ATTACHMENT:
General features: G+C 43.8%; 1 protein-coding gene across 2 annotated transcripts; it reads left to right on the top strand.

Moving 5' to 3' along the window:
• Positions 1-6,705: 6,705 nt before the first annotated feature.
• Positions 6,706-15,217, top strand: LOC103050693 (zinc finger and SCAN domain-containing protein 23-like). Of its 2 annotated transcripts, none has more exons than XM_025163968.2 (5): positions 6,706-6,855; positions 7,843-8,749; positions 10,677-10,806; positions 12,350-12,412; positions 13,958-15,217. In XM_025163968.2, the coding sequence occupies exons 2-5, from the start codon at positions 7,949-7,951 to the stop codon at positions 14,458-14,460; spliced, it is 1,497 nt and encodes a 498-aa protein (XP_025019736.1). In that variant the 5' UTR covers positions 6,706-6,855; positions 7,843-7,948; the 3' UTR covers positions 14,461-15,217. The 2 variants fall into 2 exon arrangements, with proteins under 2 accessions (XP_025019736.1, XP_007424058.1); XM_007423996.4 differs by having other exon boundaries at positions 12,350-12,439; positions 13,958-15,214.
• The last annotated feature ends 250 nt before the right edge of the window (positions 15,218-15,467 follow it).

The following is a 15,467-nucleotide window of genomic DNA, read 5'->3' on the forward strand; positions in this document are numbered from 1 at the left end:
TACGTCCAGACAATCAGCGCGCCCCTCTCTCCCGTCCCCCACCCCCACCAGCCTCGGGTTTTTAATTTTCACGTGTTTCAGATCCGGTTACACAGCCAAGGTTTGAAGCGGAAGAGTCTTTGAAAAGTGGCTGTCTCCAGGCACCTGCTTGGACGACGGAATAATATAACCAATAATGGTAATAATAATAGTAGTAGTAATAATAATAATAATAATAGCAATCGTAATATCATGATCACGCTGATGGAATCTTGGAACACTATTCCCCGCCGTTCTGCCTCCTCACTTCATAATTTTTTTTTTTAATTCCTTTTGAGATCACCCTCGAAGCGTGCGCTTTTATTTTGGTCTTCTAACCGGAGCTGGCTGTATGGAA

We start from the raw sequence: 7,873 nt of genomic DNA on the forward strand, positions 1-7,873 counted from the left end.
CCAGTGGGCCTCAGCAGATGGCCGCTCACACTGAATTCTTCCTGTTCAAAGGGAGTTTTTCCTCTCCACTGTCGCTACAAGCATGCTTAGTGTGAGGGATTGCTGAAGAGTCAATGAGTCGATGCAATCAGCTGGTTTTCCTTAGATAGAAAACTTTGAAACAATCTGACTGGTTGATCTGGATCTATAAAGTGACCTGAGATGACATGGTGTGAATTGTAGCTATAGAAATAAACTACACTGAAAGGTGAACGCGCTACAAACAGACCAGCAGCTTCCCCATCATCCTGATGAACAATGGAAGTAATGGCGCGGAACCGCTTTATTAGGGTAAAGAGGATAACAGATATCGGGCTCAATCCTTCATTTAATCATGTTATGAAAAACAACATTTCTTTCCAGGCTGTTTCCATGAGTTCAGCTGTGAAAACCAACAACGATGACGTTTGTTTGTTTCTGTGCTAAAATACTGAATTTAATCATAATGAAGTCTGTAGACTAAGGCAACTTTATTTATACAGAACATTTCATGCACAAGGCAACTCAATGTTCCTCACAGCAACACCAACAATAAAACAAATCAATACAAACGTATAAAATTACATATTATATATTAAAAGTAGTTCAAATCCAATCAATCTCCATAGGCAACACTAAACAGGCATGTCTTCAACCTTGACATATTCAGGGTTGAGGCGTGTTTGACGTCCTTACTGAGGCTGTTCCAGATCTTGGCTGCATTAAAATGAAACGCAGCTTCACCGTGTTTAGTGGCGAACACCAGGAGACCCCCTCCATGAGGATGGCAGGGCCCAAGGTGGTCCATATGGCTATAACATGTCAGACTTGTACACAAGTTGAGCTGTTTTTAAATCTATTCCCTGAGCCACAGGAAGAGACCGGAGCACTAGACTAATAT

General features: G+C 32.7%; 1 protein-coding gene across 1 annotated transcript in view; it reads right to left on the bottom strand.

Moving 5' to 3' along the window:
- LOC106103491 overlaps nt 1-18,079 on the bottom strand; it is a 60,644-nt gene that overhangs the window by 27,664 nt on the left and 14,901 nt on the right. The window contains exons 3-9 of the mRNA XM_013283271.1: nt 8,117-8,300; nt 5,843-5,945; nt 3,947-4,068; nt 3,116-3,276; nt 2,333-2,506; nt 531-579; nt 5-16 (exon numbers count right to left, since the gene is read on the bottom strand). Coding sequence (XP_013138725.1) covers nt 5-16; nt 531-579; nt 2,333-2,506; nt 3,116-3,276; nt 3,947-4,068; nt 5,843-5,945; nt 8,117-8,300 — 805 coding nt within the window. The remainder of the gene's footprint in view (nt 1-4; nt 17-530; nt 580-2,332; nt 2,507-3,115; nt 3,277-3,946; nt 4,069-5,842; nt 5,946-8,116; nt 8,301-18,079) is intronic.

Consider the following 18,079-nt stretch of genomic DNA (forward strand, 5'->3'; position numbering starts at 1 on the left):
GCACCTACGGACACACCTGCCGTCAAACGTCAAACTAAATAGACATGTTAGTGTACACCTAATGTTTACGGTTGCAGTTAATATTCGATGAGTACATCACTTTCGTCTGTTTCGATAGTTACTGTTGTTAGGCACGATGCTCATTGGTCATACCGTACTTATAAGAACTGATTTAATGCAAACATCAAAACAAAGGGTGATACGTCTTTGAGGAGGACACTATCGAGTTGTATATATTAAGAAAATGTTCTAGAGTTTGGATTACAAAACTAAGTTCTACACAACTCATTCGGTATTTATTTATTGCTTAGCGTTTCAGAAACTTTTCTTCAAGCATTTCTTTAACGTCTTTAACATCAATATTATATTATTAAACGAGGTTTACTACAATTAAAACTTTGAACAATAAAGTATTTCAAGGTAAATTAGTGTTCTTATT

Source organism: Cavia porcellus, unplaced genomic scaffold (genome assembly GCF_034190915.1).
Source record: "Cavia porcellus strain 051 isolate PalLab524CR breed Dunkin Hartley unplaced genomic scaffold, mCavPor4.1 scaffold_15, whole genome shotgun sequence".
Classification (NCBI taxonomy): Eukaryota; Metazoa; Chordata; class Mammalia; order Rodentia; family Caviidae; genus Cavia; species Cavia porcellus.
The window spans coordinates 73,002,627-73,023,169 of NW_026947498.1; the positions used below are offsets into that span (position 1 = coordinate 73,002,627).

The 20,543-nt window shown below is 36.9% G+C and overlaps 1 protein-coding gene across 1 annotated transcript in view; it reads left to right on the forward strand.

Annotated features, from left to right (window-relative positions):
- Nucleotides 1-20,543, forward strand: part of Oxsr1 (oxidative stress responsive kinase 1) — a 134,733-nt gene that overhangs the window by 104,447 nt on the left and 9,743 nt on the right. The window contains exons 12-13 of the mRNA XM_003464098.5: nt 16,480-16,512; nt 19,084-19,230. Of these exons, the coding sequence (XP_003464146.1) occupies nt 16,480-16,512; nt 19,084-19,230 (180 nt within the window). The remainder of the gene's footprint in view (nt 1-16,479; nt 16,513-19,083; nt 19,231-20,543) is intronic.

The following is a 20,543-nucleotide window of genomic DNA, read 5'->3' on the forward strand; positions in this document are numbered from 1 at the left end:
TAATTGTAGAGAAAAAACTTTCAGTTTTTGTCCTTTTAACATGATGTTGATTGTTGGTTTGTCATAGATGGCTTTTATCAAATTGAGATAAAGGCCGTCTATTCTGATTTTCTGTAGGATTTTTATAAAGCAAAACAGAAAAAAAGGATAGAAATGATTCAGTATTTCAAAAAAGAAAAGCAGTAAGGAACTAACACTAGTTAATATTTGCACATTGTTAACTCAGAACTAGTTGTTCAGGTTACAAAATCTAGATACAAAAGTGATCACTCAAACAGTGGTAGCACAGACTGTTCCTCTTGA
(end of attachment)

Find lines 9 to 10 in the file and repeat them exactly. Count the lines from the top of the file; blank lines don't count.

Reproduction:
CCAGTGGGCCTCAGCAGATGGCCGCTCACACTGAATTCTTCCTGTTCAAAGGGAGTTTTTCCTCTCCACTGTCGCTACAAGCATGCTTAGTGTGAGGGATTGCTGAAGAGTCAATGAGTCGATGCAATCAGCTGGTTTTCCTTAGATAGAAAACTTTGAAACAATCTGACTGGTTGATCTGGATCTATAAAGTGACCTGAGATGACATGGTGTGAATTGTAGCTATAGAAATAAACTACACTGAAAGGTGAACGCGCTACAAACAGACCAGCAGCTTCCCCATCATCCTGATGAACAATGGAAGTAATGGCGCGGAACCGCTTTATTAGGGTAAAGAGGATAACAGATATCGGGCTCAATCCTTCATTTAATCATGTTATGAAAAACAACATTTCTTTCCAGGCTGTTTCCATGAGTTCAGCTGTGAAAACCAACAACGATGACGTTTGTTTGTTTCTGTGCTAAAATACTGAATTTAATCATAATGAAGTCTGTAGACTAAGGCAACTTTATTTATACAGAACATTTCATGCACAAGGCAACTCAATGTTCCTCACAGCAACACCAACAATAAAACAAATCAATACAAACGTATAAAATTACATATTATATATTAAAAGTAGTTCAAATCCAATCAATCTCCATAGGCAACACTAAACAGGCATGTCTTCAACCTTGACATATTCAGGGTTGAGGCGTGTTTGACGTCCTTACTGAGGCTGTTCCAGATCTTGGCTGCATTAAAATGAAACGCAGCTTCACCGTGTTTAGTGGCGAACACCAGGAGACCCCCTCCATGAGGATGGCAGGGCCCAAGGTGGTCCATATGGCTATAACATGTCAGACTTGTACACAAGTTGAGCTGTTTTTAAATCTATTCCCTGAGCCACAGGAAGAGACCGGAGCACTAGACTAATAT

General features: G+C 32.7%; 1 protein-coding gene across 1 annotated transcript in view; it reads right to left on the bottom strand.